Papua New Guinea Off The Beaten Path Tips by Mauswara
Papua New Guinea Off The Beaten Path: 11 reviews and 12 photos
The PERFECT BEACH GETAWAY.
The guest house sleeps something like 18 people, but I have been there a good half-dozen times and never encountered another party staying there. It's rustic -- bush materials houses and furniture, kerosene lamps and stove, no shower -- but it definitely has its charms. The beds have foam mattresses on them and fresh sheets and towels are made available every day. Every bed has a mosquito net. It's in its own little bay that features a perfect white sand beach and turquiose water at one end -- complete with overhanging tree for shaded swimming -- and a pristine reef on the other. You wade out literally 6 feet from the shore, look down and you're in one of those under-water marine biology documentaries. You can rent a snorkel, mask and flippers there. There's always someone around with coconut milk to sell. Fresh water is piped in from a spring.
TO GET THERE: Find the post office in Wewak. Right across the street is a beach in a little bay area where you'll always see boats. Go a day or two before you plan to go to Mushu and ask someone if George from Mushu (MOO shoo) is around. Tell them you want to go to the guest house at Sup (soup). They may point you to someone named Matthew. Matthew is fine too -- he's George's brother. Make arrangements with either of them for a pickup day/time.
FOOD: George and family can make you supper, but it's a good idea to get some of your own groceries before you leave Wewak. Be prepared for a one-burner kerosene stove and a fire. No refrigeration.
TRANSPORT: 30-45 minutes in an open boat (small boat with outboard). The crossing can be quite rough and there are no life jackets.
BATHROOM: The only major draw back, as of July 1998. It's an outhouse which at that point was infested with ants. Not a biting kind of ant, but taking a long crap on a dark night is just not too gratifying when they're crawling all over you anyway.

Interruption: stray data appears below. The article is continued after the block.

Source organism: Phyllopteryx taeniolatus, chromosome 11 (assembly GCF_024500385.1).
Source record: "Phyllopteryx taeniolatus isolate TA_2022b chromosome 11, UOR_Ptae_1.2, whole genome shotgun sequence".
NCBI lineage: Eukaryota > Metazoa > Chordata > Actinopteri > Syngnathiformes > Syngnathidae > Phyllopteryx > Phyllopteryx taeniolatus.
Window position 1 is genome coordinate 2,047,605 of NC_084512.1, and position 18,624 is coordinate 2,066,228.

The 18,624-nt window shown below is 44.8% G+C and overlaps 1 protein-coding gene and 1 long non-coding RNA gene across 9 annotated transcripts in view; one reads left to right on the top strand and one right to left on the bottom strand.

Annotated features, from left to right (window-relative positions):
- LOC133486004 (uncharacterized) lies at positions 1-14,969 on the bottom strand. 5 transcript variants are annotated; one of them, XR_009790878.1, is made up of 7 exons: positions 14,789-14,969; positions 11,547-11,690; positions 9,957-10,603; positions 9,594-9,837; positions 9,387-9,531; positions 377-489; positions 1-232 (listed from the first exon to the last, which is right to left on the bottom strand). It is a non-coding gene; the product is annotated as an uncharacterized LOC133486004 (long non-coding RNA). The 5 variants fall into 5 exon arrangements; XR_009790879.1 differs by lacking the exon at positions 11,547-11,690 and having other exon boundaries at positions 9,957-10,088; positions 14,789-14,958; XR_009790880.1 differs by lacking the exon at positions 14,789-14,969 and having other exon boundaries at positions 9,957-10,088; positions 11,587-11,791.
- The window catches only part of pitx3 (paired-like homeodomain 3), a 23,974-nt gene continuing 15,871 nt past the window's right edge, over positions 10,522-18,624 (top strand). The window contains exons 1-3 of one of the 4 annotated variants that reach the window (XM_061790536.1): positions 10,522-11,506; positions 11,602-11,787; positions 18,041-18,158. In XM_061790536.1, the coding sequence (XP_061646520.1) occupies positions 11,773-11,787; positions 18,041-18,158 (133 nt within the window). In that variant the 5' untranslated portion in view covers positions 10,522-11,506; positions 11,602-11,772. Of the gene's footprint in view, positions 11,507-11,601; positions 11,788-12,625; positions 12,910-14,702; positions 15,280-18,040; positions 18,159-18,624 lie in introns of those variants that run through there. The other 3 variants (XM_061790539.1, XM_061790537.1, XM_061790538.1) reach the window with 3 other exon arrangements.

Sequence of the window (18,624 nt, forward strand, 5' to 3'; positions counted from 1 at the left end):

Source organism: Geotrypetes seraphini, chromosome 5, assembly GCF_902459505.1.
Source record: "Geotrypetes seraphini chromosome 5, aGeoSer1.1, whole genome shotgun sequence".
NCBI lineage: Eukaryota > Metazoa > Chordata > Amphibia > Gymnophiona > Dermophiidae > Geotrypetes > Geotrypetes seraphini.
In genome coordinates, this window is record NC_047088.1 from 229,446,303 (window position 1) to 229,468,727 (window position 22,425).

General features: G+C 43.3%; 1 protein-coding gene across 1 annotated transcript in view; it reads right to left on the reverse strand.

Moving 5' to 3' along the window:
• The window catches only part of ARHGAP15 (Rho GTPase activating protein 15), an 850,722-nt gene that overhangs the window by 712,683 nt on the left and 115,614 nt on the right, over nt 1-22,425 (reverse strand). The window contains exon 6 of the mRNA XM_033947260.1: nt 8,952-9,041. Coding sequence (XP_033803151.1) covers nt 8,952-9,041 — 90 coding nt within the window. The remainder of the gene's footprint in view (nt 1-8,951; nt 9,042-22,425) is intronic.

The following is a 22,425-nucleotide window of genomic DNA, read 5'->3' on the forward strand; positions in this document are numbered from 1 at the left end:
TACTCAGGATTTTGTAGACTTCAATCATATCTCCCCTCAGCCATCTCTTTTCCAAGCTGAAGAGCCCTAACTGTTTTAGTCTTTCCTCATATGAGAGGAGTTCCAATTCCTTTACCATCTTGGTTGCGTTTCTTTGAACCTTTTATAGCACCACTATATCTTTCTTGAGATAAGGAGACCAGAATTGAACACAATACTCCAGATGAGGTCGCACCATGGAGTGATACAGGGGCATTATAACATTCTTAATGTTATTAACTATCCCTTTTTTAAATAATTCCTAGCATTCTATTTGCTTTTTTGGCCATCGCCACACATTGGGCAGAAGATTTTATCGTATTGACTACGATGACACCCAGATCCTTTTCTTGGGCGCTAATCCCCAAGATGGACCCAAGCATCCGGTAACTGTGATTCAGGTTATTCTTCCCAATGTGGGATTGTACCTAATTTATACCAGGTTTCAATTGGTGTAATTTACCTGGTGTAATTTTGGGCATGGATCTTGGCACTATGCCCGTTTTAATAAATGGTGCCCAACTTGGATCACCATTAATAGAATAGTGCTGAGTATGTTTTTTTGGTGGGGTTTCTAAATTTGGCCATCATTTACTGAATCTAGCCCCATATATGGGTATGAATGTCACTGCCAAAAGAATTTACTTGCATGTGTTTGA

ANGORAM, on the SEPIK RIVER: Angoram is not so much a place to see, but a place to experience. It's a tiny dust-bowl of a town, but it's an important station town on the lower Sepik – a hub for getting up to the villages or getting from the village to Wewak town. It's about 4 hours by public transit from Wewak (under US$10), and the scenery and experience of the travel alone makes it a worthwhile trip. If you take public transport (recommended) you'll be traveling in the covered back of a truck called a PMV, along a fairly rough dirt track cut out of the forest. The PMV takes you sharply up into the cloud-forest mountains behind Wewak (lush, dense forest with some incredible views down over Wewak and the coast); over grassland plains; and then down through more forest and rubber plantations into the Sepik basin. You pass numerous villages along the way. The PMV stops at a couple points along the way so you can get out, pee, buy some fruit and stretch your legs. As you enter Angoram, the PMV winds its way down through town toward the river. They say the Sepik puts a spell on anyone who has drunk its water, and it seems to be true. As soon as the the view opens up to the mile-wide brown water of the Sepik, the mood in the PMV changes – people around you start chatting more excitedly, laughing more easily, shouting and waving to catch the attention of people they know, and generally acting giddy. When you get off the PMV, the Sepik is right in front of you. The riverbank buzzes with activity, with the excitement of young people from the village finally hitting the big town, and with the anticipation of people returning to the village after a long journey. Dugout canoes of all sizes line the riverbank, and come and go in all directions filled with people and cargo. There are often people spear-fishing along the shore, and you'll see all kinds of people carrying all kinds of things up and down the river – you can easily pass an afternoon just sitting by the riverside watching people (and often have to while you wait for the canoe that was supposed to meet your PMV to take you up the Sepik).